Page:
- 3 tablespoons balsamic vinegar
- 1/2 teaspoon grey coarse sea salt
- 1/2 teaspoon garlic powder
- 1 teaspoon dried oregano
- In a large bowl, combine mustard greens, broccoli, cauliflower, onions, and artichokes. In another bowl, whisk vinegar, olive oil, garlic powder, salt, and oregano. Pour the dressing over the salad, and serve up to four people.
Mustard Greens Precautions
Mustard greens nutrition profile is undeniable with extremely high amounts of vitamin A, vitamin C, vitamin K, and other potent compounds.
That being said, there are some things to consider while using mustard greens. If you reheat mustard green leftovers, nitrates may convert to nitrites, which may result in bacteria formation. That is why it’s best to eat mustard greens immediately after cooking.
Also, use caution if you’re taking blood thinner medications like warfarin. The reason being is the high vitamin K in mustard greens will have your blood clot easily. People with oxalate urinary tract stones are also advised to avoid vegetables from the Brassica family like mustard greens. This is because the natural substances in brassica veggies may result in crystallization of oxalate stones.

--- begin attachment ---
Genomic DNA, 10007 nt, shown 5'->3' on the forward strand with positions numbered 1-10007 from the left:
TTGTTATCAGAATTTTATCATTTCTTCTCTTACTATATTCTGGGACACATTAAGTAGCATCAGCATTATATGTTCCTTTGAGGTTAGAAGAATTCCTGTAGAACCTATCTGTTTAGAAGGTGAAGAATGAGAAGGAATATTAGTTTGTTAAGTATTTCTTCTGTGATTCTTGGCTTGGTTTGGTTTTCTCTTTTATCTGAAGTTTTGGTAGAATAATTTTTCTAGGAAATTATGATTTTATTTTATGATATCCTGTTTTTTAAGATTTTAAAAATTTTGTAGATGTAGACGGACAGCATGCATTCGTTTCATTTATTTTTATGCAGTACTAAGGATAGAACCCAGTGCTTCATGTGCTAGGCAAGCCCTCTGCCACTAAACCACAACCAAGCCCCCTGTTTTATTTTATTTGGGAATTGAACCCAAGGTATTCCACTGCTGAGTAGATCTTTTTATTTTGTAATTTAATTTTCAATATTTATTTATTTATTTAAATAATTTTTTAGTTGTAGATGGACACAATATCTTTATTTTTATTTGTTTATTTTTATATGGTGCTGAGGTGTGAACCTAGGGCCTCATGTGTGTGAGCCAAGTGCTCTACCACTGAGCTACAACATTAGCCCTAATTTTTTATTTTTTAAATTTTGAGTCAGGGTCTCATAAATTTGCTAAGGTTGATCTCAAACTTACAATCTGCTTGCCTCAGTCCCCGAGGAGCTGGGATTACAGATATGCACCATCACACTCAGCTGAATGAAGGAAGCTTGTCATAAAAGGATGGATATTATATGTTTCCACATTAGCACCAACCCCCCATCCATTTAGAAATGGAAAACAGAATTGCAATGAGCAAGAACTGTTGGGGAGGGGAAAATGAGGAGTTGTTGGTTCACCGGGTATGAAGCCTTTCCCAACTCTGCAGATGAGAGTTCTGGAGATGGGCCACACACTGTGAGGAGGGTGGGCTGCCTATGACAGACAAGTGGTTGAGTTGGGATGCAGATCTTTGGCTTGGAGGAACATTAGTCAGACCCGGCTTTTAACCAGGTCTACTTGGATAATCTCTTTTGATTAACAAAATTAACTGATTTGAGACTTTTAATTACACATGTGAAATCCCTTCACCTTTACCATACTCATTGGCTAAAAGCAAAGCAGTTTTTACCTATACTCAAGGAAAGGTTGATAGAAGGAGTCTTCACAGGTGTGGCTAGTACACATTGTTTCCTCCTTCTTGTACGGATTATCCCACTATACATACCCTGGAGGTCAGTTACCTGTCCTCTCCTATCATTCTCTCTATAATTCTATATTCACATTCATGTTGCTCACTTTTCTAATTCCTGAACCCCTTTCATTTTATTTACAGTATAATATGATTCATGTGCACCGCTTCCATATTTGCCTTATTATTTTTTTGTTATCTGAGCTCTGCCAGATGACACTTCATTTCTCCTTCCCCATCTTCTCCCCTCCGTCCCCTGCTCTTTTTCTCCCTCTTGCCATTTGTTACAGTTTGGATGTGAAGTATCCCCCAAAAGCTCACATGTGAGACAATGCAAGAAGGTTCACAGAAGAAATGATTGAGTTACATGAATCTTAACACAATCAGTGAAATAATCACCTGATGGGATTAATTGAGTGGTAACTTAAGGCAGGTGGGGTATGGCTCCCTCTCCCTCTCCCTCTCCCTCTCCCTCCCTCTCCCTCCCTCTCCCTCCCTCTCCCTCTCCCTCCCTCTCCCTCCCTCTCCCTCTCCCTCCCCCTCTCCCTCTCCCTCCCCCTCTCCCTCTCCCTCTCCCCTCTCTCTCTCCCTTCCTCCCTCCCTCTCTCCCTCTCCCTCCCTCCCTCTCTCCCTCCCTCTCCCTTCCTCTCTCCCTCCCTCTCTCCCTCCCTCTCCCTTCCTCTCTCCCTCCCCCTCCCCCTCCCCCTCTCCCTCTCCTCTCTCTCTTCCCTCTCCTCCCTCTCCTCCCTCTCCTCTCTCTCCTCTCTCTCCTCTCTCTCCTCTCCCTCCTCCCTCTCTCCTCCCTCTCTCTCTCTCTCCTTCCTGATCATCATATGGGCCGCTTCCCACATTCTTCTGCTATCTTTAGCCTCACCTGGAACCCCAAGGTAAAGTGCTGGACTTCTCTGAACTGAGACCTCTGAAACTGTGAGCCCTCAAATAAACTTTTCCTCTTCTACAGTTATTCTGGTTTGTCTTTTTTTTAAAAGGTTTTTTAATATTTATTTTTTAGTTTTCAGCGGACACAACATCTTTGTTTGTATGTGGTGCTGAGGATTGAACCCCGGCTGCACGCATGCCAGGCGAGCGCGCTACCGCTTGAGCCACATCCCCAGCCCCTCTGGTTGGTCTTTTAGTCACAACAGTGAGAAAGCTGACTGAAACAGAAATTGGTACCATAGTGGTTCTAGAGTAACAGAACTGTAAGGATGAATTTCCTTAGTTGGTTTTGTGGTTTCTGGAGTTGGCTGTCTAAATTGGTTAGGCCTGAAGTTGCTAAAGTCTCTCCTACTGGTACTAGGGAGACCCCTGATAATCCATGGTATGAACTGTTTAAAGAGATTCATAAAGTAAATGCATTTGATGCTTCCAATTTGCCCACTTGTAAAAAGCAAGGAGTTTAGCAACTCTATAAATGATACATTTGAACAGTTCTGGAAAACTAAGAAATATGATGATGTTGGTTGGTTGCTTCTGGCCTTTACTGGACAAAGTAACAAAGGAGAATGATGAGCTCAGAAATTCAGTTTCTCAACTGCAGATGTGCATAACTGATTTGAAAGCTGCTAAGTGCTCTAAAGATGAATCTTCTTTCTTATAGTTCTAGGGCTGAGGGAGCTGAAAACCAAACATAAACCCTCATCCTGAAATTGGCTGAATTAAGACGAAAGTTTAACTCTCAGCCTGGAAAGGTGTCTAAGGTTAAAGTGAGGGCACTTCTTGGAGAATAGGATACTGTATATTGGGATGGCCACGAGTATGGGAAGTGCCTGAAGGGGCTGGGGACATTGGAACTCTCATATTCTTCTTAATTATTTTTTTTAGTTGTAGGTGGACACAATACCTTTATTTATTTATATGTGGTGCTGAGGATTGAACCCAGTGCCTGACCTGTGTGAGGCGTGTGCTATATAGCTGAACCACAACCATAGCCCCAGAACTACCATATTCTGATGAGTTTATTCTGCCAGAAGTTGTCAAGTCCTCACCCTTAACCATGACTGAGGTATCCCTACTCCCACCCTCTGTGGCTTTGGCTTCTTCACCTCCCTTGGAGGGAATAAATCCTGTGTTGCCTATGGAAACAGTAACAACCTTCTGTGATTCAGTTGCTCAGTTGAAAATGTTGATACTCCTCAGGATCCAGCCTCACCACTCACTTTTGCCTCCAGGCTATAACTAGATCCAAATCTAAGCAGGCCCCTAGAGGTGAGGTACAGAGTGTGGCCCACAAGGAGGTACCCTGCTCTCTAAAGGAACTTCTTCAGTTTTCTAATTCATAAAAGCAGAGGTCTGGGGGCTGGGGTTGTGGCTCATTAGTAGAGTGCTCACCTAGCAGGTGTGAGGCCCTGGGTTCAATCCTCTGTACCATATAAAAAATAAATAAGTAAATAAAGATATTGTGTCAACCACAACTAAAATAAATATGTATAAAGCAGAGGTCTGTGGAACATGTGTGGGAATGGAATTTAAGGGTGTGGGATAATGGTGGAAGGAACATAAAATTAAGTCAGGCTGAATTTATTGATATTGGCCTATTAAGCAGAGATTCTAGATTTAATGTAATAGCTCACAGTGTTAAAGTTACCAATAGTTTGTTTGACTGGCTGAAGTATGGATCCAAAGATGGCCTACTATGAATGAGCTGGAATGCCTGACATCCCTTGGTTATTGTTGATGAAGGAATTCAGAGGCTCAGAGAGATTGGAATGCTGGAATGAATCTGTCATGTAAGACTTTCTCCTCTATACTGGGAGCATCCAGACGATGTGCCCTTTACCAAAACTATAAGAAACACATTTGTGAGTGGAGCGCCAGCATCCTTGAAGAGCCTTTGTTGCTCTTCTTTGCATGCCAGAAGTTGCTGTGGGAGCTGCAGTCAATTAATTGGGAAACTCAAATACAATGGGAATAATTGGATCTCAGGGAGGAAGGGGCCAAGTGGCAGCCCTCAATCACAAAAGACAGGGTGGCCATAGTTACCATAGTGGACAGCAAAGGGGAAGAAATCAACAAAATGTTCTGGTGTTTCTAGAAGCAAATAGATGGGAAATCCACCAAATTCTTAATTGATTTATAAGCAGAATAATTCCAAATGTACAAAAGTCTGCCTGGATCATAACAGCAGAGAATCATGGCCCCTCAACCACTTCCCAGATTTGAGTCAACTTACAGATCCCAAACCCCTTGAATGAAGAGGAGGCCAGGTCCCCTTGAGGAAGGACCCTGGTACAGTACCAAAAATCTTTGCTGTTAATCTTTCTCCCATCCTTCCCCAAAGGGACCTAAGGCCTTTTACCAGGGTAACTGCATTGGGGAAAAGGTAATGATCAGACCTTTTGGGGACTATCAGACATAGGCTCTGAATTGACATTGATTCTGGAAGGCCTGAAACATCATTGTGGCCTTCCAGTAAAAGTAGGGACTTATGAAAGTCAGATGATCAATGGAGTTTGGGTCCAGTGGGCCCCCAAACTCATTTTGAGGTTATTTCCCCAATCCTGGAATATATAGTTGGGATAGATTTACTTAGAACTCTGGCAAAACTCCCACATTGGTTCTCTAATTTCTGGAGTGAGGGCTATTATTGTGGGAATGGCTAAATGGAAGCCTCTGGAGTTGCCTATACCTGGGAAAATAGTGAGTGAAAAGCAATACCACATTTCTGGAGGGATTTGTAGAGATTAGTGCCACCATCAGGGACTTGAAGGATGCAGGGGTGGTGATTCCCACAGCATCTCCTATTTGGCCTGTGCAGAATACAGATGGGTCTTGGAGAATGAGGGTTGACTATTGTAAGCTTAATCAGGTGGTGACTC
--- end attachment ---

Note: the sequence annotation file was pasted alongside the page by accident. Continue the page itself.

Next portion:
“Mustard Greens Nutrition, Health Benefits & Recipes,” Dr. Axe; https://draxe.com/mustard-greens-nutrition/, last accessed March 20, 2017.
“Mustard greens – Brassica juncea; Health Benefits Times; https://www.healthbenefitstimes.com/health-benefits-of-mustard-greens/, last accessed March 20, 2017.
Mateljan, G., The World’s Healthiest Foods: Essential Guide for the healthiest way of eating (Seattle: George Mateljan Foundation, 2007), 162-163.
“Raw Veggie Salad Recipe,” Dr. Axe; https://draxe.com/recipe/raw-veggie-salad/, last accessed March 20, 2017.
“Vitamin A (Retinol),” The University of Maryland Medical Center; http://umm.edu/health/medical/altmed/supplement/vitamin-a-retinol,last accessed March 20, 2017.
Pizzorno, J., “Vitamin K – Keeping Calcium in Your Bones and Out of Your Blood Vessels,” WebMD, Nov. 29, 2007; http://blogs.webmd.com/integrative-medicine-wellness/2007/11/vitamin-k-keeping-calcium-in-your-bones-and-out-of-your-blood-vessels.html.